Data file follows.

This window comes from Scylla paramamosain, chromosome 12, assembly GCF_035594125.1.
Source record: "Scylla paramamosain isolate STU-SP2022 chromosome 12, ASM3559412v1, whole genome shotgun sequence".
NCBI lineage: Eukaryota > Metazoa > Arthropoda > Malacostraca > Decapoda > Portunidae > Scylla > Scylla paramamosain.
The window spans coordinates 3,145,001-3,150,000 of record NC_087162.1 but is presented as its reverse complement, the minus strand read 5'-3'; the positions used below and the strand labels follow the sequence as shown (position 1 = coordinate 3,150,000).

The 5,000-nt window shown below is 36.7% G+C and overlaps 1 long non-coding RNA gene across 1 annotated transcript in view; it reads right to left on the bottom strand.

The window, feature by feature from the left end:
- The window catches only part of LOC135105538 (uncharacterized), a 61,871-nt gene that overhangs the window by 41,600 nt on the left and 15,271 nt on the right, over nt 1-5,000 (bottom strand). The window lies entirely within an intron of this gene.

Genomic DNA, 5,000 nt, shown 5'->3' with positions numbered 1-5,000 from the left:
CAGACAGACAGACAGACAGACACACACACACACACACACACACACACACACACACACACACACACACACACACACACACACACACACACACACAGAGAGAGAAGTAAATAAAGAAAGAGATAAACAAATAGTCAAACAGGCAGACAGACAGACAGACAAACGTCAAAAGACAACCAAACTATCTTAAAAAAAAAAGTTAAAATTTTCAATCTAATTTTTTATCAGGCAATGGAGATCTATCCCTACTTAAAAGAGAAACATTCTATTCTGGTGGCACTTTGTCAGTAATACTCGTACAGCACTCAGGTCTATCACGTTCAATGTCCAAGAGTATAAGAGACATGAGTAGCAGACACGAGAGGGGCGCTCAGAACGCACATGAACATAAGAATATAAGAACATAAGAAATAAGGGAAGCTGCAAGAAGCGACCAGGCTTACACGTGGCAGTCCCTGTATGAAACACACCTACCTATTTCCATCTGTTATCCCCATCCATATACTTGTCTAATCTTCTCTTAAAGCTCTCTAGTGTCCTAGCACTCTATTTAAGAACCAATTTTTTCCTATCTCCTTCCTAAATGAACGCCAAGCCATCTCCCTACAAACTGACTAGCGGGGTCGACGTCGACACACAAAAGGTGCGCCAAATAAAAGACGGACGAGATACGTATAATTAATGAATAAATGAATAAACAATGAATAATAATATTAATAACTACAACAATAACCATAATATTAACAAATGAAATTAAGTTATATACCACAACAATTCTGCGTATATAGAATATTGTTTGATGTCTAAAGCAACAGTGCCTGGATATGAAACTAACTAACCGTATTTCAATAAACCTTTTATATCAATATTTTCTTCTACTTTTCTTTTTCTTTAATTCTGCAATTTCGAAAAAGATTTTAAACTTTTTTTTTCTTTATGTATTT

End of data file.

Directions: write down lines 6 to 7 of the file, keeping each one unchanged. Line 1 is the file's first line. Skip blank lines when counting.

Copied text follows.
The window, feature by feature from the left end:
- The window catches only part of LOC135105538 (uncharacterized), a 61,871-nt gene that overhangs the window by 41,600 nt on the left and 15,271 nt on the right, over nt 1-5,000 (bottom strand). The window lies entirely within an intron of this gene.